Teaching Kids to Pick Good Friends
If a meanie wants to play with my child, my child needs to know they have permission to say ‘no thank you’. I need to teach my child it’s ok to say no and let them practice with me. I don’t force my kids to do things, I use logical consequences. My child could say, ‘No I don’t want to wash my dinner bowl.’ I would say, ‘OK but there is no dessert.’ They are free to choose, but are more likely to choose what will give them a positive consequence. My kids don’t have to kiss or hug anyone they don’t want to. Kale (8) told me two years ago he didn’t want any more kisses! I don’t force kisses on him or try and make him feel bad. If my kids can’t say no to me, how can I expect them to say no to anyone else? If we shout at our kids or disapprove or emotionally blackmail them when they say no, we are teaching them to be a people pleaser. They need to be free to say no and know they are still loved unconditionally. On the flipside, if my child is the meanie, they need to know kids won’t want to play with them. That’s natural consequences.
I’ve told my kids that in school I started hanging out with kids who wagged. It wasn’t long before I started wagging. I didn’t do very well at school as a consequence. I’ve warned them to be careful who they choose to hang around with, because they will become like them. I also told them about how I thoughtlessly said a very mean thing one day about a friend of mine, and sadly after that we were never friends again. It’s good for my kids to know I’m an imperfect human that makes mistakes, and that I’m sharing stories with them so they can learn from my mistakes instead of learning the hard way.
I’m an arty farty type and my messy desk reflects that! But I’m extremely organised when it comes to relationships. As the Boundaries guys say, you can only be as healthy as the relationships around you. I’ve drawn the picture above to teach my kids about my ‘circles’. People closest to me are my priority. To me, an unsafe person is someone who: doesn’t respect boundaries, is untrustworthy, or has no remorse for mean behaviour. I’m not here to make people like me and I'm not responsible for the happiness of others. But I am responsible for looking after my family, and if I’m healthy and happy, I’ll be able to look after my family properly, as well as be able to raise money for charity, which I love. If I allow unsafe people to be close to me, I am saying yes to a life consumed by drama, I’ll be emotionally drained, I won’t have any headspace to raise my kids properly and in extreme cases I could put myself in danger. Perhaps one day when I'm not playing the role of a protective mama bear then this may change.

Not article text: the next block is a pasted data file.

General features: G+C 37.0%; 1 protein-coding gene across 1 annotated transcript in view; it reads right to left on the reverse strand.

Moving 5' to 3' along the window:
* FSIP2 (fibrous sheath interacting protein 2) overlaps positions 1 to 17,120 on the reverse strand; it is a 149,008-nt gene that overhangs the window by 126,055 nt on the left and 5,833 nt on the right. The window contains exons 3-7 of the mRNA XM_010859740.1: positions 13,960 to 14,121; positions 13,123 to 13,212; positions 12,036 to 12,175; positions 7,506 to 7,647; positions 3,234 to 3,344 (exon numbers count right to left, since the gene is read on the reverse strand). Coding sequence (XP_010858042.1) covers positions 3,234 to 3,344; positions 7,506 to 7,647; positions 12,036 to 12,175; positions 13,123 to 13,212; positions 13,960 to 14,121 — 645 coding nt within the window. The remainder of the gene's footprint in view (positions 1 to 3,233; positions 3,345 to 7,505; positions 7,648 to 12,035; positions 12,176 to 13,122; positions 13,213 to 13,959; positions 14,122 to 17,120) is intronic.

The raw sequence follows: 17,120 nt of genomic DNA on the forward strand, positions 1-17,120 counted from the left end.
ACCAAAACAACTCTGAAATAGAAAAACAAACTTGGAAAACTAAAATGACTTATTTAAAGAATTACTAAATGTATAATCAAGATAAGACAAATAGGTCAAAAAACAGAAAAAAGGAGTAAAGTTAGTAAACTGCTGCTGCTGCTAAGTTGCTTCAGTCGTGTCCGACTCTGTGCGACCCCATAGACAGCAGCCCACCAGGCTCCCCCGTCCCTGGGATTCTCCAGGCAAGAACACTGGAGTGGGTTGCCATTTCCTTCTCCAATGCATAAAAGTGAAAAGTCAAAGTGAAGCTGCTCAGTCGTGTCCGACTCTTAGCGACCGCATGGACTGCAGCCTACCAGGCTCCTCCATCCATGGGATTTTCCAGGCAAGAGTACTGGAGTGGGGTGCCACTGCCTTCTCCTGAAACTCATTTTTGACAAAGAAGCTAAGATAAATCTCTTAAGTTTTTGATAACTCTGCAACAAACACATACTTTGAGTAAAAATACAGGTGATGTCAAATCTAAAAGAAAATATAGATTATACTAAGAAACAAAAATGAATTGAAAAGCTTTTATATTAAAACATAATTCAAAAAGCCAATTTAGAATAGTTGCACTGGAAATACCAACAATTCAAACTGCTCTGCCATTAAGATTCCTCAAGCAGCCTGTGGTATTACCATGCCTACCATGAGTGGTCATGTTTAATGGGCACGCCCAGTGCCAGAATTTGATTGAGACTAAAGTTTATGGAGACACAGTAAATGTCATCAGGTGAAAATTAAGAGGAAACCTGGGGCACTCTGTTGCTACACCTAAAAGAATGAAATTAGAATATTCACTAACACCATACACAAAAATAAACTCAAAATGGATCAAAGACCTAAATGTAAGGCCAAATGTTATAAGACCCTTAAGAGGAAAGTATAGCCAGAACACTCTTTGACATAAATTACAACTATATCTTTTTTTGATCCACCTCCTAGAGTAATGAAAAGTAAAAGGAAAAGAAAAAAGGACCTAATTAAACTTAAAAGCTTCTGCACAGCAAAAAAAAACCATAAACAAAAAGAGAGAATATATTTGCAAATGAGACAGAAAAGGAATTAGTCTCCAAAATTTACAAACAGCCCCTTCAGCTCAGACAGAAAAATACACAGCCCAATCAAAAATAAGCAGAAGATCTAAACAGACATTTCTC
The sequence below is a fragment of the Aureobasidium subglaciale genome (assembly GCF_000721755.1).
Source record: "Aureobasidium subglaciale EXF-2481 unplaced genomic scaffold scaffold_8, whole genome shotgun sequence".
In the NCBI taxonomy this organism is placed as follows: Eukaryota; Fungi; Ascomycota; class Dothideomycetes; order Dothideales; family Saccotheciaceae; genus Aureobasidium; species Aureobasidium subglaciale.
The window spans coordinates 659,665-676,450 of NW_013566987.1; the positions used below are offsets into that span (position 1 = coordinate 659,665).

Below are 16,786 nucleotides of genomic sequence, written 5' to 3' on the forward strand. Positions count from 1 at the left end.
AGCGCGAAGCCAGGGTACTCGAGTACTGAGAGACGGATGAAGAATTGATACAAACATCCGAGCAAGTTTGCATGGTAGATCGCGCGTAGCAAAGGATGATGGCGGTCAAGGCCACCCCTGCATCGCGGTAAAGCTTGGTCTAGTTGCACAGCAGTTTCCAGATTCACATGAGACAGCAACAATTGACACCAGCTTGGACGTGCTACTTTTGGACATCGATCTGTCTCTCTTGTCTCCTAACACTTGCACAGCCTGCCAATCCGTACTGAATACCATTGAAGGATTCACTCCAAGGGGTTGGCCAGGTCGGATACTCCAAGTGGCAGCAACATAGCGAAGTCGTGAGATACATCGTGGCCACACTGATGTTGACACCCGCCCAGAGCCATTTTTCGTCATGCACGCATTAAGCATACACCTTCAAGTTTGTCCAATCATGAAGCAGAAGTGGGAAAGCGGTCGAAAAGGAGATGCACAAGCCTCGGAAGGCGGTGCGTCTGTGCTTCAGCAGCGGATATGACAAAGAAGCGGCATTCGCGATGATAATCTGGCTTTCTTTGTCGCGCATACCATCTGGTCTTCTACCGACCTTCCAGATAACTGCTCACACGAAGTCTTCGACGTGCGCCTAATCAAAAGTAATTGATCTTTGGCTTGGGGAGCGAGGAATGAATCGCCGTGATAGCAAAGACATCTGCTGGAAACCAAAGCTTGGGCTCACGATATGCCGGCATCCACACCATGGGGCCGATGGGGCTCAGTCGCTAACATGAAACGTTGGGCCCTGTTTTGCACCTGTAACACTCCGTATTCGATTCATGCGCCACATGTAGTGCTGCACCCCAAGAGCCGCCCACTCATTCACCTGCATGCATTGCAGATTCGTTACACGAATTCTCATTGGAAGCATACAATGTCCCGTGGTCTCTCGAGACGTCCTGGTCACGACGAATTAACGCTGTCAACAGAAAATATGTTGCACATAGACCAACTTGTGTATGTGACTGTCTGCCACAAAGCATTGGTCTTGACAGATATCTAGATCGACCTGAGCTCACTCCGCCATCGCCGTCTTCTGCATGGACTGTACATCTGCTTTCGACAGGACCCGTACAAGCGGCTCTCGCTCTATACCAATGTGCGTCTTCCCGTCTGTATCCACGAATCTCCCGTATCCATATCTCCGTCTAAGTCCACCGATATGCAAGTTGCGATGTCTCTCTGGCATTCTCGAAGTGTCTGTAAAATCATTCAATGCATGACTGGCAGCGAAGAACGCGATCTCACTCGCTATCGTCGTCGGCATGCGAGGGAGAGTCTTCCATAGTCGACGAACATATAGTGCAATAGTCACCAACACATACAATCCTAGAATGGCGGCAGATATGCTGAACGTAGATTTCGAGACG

I teach my kids to choose good friends through modelling, teaching them to be the friend they would like to have, through natural consequences, by reminding them they will become who they hang around and by giving them a safe place where they are free to say no and still be loved. My kids will make their own choices, but as a parent it’s my job to teach them about the positive and negative consequences of their choices so they hopefully make the best choice for themselves when they're adults and I'm no longer responsible for them.